Each summer my parents would load up the station wagon and we would go camping for a week. Grandpa Anderson always came along with us. Grandpa (Andrew) Anderson was my Mom’s Dad. His wife, my Grandma Addie, died in April of 1955, a few short months before I was born. Once my parents moved to Romeo from Lapeer, he came and visited us often. He would drive from Marine City to Romeo and stay with us until he need some peace and quiet and then he would return home. He was a huge help for my mother and kept all of us kids occupied. He loved to sit on the beach and keep an eye on us when were were swimming.

Grandpa’s afternoon paper reading power nap

When I was seven our family camping trip was an exploration of the lower peninsula or the Mitten! We camped in several locations along the way including a stop in Tawas, Rogers City, Mackinaw and Orchard Beach as we rounded the upper part of the lower peninsula before making our way back to Romeo where we lived.

A windy day at the beach in Rogers City. Michigan

When I was eight years old, our camping trip was in the upper peninsula which included a trip to the Soo Locks. Today when you go to the Soo Locks you can time your visit to be there when you are certain that a freighter is traversing thru the locks. Visit www.saultstemarie.com/finding-freightors-sault-ste-marie-mi or Marinetraffic.com. Marinetraffic has an app for your phone. But in 1963 you just took your chances and somehow we timed it just right

Soo Locks – 1963

Not only did we see a ship go through the locks but it was a Norwegian ship headed northbound to Lake Superior. My Grandfather, who was a gentle, quiet, reserved man, became very excited. Grandpa Anderson had arrived in Michigan from Norway fifty nine years ago in 1904 and never had an opportunity to return to his homeland. Until this day I had never heard my Grandfather raise his voice much above a whisper. My Grandfather yelled out a greeting to a sailor on deck in a language I had never heard him speak. This loud outburst from such a quiet man was a happy lively greeting. I was startled and surprised! I walked with him the full length of the lock as the ship navigated thru it. For the next twenty minutes or so, Grandpa and the young sailor yelled back and forth. My grandfather showed me a full range of emotions from laughter, dismay, surprise and eventually several tears which he quickly wiped away all the while having what appeared to be a eager, informative conversation with this sailor. I was so excited to hear him speak, I took in every thing he said but did not understanding a word. I could not wait for him to be done talking so I could ask him what they said.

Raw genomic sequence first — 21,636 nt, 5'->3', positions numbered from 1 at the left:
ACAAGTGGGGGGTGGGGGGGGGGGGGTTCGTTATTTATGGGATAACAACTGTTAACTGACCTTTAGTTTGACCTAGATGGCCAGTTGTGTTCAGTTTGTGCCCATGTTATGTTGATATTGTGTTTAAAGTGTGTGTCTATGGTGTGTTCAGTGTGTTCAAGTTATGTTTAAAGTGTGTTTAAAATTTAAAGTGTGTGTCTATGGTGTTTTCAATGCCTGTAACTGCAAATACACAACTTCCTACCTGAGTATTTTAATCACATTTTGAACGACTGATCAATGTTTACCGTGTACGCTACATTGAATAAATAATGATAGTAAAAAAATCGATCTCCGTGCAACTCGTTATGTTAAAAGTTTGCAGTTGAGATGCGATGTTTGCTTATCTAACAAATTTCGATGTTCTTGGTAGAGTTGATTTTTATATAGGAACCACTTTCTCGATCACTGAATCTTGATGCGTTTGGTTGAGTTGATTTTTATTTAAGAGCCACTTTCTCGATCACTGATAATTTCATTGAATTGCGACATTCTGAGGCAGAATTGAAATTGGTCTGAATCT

Eventually the water level had risen which brought the ship to the correct height in the lock for entering Lake Superior, the horn blew, the gates began to open and the freighter began to leave the lock. As it sailed away, Grandpa and his new sailor friend waved…said their “goodbyes” and it was all over. I was so excite, I said, “Grandpa, Grandpa what did he say?” He looked down at me with his gentle smile and said in his calm reserved voice, “Oh nothing child”. “Wait, what do you mean nothing?” I implored. “You just talked to him for the whole time that we have been walking, he had to say something?”, I asked. He said, “its OK child, it was nothing!” I never heard him speak his native language again.

I have often thought of that day with my Grandfather. Was the conversation something that an eight year old should not heard? I just can not imaging my always gentle Grandfather having that kind of conversation. You know “the mouth of a sailor” type because after all he was a sailor for many years when he first arrived in America. Or after 59 years of not using his native language, did he struggle to have a conversation with the sailor on deck. Did he no longer understand everything that had been said. I never sensed frustrated, only excitement so I don’t think that is it either.